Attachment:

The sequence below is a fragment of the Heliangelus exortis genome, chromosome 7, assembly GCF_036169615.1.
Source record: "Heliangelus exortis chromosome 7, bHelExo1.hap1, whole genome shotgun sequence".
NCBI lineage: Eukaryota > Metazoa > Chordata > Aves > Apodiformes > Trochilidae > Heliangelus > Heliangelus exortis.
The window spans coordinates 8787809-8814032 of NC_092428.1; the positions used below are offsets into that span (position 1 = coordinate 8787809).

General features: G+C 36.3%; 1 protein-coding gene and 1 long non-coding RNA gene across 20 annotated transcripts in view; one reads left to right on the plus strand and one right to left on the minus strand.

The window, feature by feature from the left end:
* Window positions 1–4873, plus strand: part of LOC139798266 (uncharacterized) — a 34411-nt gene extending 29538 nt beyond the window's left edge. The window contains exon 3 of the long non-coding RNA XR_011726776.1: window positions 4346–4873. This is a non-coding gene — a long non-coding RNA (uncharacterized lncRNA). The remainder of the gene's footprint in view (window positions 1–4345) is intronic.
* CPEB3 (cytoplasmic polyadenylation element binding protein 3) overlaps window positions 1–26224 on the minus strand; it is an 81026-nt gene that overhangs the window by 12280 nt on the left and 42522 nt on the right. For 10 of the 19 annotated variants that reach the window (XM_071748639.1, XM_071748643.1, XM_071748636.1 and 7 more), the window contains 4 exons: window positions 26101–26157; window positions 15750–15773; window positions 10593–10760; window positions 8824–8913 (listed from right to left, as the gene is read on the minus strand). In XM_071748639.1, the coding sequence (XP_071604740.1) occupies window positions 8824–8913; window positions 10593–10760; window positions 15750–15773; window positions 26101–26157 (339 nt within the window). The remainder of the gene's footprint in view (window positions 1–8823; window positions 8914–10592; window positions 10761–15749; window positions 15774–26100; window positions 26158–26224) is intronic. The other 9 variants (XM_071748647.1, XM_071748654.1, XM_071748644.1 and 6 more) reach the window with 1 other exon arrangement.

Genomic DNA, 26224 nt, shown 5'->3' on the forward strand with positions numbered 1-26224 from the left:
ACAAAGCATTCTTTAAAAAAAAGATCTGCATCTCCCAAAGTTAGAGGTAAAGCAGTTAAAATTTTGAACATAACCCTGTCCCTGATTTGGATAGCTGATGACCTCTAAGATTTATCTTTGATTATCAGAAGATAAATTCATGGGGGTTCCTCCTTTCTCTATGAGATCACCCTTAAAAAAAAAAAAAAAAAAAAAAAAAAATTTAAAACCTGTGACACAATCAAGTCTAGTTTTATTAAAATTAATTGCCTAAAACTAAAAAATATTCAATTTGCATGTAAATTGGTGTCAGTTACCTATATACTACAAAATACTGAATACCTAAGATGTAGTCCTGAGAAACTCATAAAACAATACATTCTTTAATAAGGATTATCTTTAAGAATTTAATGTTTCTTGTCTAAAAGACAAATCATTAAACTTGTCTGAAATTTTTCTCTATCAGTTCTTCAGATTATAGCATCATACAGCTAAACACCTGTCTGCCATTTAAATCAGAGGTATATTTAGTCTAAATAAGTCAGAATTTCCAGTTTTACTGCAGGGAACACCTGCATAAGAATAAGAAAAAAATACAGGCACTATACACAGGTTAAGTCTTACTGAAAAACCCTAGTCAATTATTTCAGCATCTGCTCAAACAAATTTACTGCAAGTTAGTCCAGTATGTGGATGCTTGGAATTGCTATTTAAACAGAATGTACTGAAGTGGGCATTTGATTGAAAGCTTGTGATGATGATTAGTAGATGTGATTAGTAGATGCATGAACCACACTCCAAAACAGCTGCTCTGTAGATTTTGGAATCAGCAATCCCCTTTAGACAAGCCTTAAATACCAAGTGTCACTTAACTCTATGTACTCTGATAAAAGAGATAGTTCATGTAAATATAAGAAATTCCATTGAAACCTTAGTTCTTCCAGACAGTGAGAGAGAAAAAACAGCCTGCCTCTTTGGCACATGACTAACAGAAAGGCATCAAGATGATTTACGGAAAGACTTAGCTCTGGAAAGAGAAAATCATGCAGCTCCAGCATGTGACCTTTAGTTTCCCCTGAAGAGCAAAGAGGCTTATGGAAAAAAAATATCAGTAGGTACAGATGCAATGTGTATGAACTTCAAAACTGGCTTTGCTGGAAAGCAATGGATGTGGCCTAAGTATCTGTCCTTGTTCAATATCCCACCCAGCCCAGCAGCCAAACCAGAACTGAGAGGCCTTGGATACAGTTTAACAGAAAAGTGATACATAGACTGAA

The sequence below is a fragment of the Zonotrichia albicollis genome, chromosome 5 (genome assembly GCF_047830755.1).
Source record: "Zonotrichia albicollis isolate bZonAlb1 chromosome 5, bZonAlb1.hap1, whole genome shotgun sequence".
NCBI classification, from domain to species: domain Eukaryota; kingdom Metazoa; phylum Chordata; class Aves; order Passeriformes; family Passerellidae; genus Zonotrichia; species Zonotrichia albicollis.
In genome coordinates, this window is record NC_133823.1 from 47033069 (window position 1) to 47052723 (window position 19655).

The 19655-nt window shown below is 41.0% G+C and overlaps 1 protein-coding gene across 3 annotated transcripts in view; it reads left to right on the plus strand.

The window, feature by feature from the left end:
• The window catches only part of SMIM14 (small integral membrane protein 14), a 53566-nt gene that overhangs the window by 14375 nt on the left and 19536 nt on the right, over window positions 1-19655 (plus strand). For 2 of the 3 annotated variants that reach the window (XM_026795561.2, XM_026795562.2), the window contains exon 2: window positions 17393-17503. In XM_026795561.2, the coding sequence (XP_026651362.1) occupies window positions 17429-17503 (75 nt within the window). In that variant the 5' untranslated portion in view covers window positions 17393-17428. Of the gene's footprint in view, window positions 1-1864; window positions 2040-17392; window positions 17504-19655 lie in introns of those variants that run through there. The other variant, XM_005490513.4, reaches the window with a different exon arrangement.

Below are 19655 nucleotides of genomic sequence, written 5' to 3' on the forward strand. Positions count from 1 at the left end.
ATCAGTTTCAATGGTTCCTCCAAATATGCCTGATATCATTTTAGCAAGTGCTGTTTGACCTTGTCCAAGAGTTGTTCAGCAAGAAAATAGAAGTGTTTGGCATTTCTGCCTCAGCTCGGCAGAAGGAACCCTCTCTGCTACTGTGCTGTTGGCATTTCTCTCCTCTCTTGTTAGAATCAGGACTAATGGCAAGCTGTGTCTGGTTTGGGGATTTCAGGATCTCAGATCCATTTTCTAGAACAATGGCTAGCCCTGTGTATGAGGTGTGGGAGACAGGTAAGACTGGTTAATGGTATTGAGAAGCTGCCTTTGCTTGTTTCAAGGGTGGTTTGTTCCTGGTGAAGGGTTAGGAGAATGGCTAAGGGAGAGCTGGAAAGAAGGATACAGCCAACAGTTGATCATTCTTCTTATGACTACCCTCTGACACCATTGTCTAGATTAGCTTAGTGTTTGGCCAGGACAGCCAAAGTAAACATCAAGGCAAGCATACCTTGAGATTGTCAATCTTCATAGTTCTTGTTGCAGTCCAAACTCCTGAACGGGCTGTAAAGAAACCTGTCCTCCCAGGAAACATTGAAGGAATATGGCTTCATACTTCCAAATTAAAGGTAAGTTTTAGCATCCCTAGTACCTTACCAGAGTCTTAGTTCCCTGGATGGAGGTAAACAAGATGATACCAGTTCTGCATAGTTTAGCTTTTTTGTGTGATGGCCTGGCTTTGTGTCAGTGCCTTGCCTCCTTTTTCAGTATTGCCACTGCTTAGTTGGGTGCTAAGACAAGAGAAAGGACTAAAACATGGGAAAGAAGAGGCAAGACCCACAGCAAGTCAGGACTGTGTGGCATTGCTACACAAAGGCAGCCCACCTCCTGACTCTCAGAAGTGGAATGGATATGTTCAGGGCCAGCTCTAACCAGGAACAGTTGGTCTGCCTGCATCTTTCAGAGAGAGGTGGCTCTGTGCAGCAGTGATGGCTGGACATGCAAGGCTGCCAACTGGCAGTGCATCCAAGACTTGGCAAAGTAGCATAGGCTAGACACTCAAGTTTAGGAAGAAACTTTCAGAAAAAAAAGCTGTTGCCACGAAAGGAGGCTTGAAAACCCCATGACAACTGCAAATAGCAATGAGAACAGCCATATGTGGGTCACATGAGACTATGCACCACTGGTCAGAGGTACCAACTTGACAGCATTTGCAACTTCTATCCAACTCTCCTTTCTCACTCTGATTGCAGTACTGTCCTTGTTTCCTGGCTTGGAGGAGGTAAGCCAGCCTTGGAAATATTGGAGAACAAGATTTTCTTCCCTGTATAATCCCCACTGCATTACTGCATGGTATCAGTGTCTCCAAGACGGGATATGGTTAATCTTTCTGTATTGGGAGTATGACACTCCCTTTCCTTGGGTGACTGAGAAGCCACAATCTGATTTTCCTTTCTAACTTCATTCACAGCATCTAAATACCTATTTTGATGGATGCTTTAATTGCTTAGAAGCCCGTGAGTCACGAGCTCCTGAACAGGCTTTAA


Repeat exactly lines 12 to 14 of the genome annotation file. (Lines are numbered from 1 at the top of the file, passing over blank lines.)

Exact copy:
Source record: "Zonotrichia albicollis isolate bZonAlb1 chromosome 5, bZonAlb1.hap1, whole genome shotgun sequence".
NCBI classification, from domain to species: domain Eukaryota; kingdom Metazoa; phylum Chordata; class Aves; order Passeriformes; family Passerellidae; genus Zonotrichia; species Zonotrichia albicollis.
In genome coordinates, this window is record NC_133823.1 from 47033069 (window position 1) to 47052723 (window position 19655).